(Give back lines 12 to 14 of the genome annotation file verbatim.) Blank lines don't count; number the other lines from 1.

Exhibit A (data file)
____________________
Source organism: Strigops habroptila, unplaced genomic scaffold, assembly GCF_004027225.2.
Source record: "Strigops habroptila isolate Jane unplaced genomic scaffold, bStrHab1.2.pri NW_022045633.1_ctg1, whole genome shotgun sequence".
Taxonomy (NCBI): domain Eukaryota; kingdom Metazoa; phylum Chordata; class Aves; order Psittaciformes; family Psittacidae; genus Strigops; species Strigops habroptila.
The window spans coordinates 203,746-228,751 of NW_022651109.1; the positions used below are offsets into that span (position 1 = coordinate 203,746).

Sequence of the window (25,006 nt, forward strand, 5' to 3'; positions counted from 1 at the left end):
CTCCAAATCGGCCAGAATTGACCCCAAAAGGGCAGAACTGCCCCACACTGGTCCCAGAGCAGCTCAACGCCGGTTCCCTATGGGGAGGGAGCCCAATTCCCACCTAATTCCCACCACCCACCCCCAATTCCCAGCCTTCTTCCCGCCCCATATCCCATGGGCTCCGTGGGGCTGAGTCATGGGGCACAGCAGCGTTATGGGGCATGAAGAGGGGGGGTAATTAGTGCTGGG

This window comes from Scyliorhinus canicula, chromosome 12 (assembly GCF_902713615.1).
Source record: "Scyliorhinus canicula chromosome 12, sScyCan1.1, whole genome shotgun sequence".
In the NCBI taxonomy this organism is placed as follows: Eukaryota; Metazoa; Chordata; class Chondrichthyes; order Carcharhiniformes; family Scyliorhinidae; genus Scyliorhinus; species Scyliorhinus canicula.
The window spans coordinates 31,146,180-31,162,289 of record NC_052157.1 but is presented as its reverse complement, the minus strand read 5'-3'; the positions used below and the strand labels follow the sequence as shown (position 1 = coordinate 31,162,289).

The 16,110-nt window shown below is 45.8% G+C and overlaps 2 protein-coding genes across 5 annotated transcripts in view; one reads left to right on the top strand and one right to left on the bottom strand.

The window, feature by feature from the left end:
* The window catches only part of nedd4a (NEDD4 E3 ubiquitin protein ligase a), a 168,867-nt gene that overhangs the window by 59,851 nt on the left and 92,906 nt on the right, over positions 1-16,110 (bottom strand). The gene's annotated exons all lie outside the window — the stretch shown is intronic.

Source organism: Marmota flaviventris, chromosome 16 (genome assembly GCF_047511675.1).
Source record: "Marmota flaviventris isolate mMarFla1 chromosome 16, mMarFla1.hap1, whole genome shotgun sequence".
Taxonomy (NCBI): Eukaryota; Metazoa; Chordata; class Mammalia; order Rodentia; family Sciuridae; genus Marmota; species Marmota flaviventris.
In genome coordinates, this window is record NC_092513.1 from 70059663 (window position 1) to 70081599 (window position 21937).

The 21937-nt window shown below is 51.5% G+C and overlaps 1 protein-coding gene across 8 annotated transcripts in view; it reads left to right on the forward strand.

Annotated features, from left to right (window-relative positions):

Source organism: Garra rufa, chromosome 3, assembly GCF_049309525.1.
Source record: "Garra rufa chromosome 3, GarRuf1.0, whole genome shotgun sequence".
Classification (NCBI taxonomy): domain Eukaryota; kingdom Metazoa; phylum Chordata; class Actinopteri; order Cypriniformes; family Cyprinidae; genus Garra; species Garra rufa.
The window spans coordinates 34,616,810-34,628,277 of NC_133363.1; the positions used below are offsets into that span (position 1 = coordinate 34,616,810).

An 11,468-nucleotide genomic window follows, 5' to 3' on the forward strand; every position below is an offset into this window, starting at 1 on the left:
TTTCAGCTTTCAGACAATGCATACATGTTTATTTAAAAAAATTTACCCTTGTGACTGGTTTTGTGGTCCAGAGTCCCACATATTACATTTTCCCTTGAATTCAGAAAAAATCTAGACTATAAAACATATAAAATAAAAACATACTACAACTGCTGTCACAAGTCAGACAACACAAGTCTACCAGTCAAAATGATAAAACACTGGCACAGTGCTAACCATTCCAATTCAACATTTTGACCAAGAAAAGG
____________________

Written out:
The window, feature by feature from the left end:
* The window catches only part of nedd4a (NEDD4 E3 ubiquitin protein ligase a), a 168,867-nt gene that overhangs the window by 59,851 nt on the left and 92,906 nt on the right, over positions 1-16,110 (bottom strand). The gene's annotated exons all lie outside the window — the stretch shown is intronic.

Source organism: Marmota flaviventris, chromosome 16 (genome assembly GCF_047511675.1).